Definitely not, if the crewmember is not informed until at time of scheduled report, that a new report time will be required and the crewmember will not be able to have a rest period of 10 hours with a sleep opportunity of 8 hours.

Scenario Question:

8 hours uninterrupted rest requirement

For example one of the crew members (ie a flight attendant’s) rest was interrupted by a smoke alarm 5 hours into the uninterrupted rest period.  However, the remaining crew members somehow slept through the alarm.

I would imagine that flight attendant could call in fatigued or agree to a certain amount of reasonable rest before continuing on.

The remaining crew rested and woke with the intention to operate the flight as scheduled despite the adjustment.

SQ1) What would be the liability for the remaining crew members?

SA1) The remaining Flightcrew members would still need to be able to operate the FDP within the limitations of part 117. The remaining cabin crewmembers would still be subject to the limitation in part 121 subpart P (and possibly part 117 should the options in 121.467 (c) be applied).

SQ2) Does the rest of the crew who say they are fine (whether they were actually awake or not) continue with the day and leave the flight attendant? 

SA2) Only if the required crew compliment (flight deck and cabin) is met for the scheduled operations.

SQ3) Or once the flight attendant contacts the company, the company then contacts the other crew members and resets their show time?

SA3) That is certainly possible, but I think we should refer to previous question (Q03/A03)

SQ4) Or if the company is unable to contact the remaining crew members and ends up leaving a voice mail message that is retrieved in the morning just before the crew is ready to leave for the airport, what happens to the crews report time?

SA4) Again, see answers provided in (Q03/A03)

Commentary on the scenario presented.

This actually sounds to be similar to a case of what happens when a crewmember becomes sick away from base. I would imagine that a certificate holder would have contingency procedures to leave one crewmember behind and possibly have a substitute crewmember (reserve) work the remainder of the assignment.

117.5  Fitness for duty.

(a)   Each flightcrew member must report for any flight duty period rested and prepared to perform his or her assigned duties.

(b)   No certificate holder may assign and no flightcrew member may accept assignment to a flight duty period if the flightcrew member has reported for a flight duty period too fatigued to safely perform his or her assigned duties.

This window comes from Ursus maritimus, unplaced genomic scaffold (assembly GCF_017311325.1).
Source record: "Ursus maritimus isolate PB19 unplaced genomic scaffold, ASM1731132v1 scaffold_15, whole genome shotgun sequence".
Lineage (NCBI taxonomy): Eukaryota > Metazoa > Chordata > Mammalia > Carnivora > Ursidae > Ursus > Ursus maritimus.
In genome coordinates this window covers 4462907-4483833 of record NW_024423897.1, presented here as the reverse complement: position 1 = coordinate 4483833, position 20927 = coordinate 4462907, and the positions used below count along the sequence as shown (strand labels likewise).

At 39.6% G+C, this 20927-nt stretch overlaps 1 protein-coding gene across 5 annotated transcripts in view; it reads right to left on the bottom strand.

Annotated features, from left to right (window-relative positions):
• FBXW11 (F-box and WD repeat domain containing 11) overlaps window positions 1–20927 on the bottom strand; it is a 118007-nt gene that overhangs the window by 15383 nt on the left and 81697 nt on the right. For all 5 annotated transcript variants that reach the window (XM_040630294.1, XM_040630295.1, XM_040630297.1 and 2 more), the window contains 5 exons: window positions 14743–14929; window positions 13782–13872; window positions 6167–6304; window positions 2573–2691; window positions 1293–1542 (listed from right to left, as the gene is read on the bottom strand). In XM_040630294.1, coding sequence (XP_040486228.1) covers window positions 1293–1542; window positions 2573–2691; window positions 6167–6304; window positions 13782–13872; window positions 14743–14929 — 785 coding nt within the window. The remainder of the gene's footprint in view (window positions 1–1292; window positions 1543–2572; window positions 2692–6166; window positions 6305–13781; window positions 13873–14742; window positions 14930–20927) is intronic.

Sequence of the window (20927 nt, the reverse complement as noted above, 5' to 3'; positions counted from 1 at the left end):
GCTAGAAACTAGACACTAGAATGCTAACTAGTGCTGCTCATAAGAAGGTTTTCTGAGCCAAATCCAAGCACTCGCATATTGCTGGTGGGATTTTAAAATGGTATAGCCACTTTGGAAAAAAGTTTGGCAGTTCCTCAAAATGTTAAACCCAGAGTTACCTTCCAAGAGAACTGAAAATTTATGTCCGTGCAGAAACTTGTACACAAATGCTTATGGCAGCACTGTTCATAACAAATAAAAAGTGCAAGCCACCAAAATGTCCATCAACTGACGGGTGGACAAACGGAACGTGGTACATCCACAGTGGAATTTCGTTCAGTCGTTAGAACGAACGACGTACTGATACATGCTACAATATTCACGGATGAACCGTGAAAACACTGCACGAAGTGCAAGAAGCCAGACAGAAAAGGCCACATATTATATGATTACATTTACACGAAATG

(c)   No certificate holder may permit a flightcrew member to continue a flight duty period if the flightcrew member has reported him or herself too fatigued to continue the assigned flight duty period.

(d)   As part of the dispatch or flight release, as applicable, each flightcrew member must affirmatively state he or she is fit for duty prior to commencing flight.

117.9  Fatigue education and training program.

(a)   Each certificate holder must develop and implement an education and awareness training program, approved by the Administrator. This program must provide annual education and awareness training to all employees of the certificate holder responsible for administering the provisions of this rule including flightcrew members, dispatchers, individuals directly involved in the scheduling of flightcrew members, individuals directly involved in operational control, and any employee providing direct management oversight of those areas.

(b)   The fatigue education and awareness training program must be designed to increase awareness of:

(1)     Fatigue;

(2)     The effects of fatigue on pilots; and

(3)     Fatigue countermeasures

(c)    Education and Training Program Review:

(1)    Each certificate holder must update its fatigue education and awareness training program every two years and submit the update to the Administrator for review and acceptance.

(2)    Not later than 12 months after the date of submission of the fatigue education and awareness training program required by (c)(1) of this section, the Administrator shall review and accept or reject the update. If the Administrator rejects an update, the Administrator shall provide suggested modifications for resubmission of the update.

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FAQ – Daily Flight Time Limitations.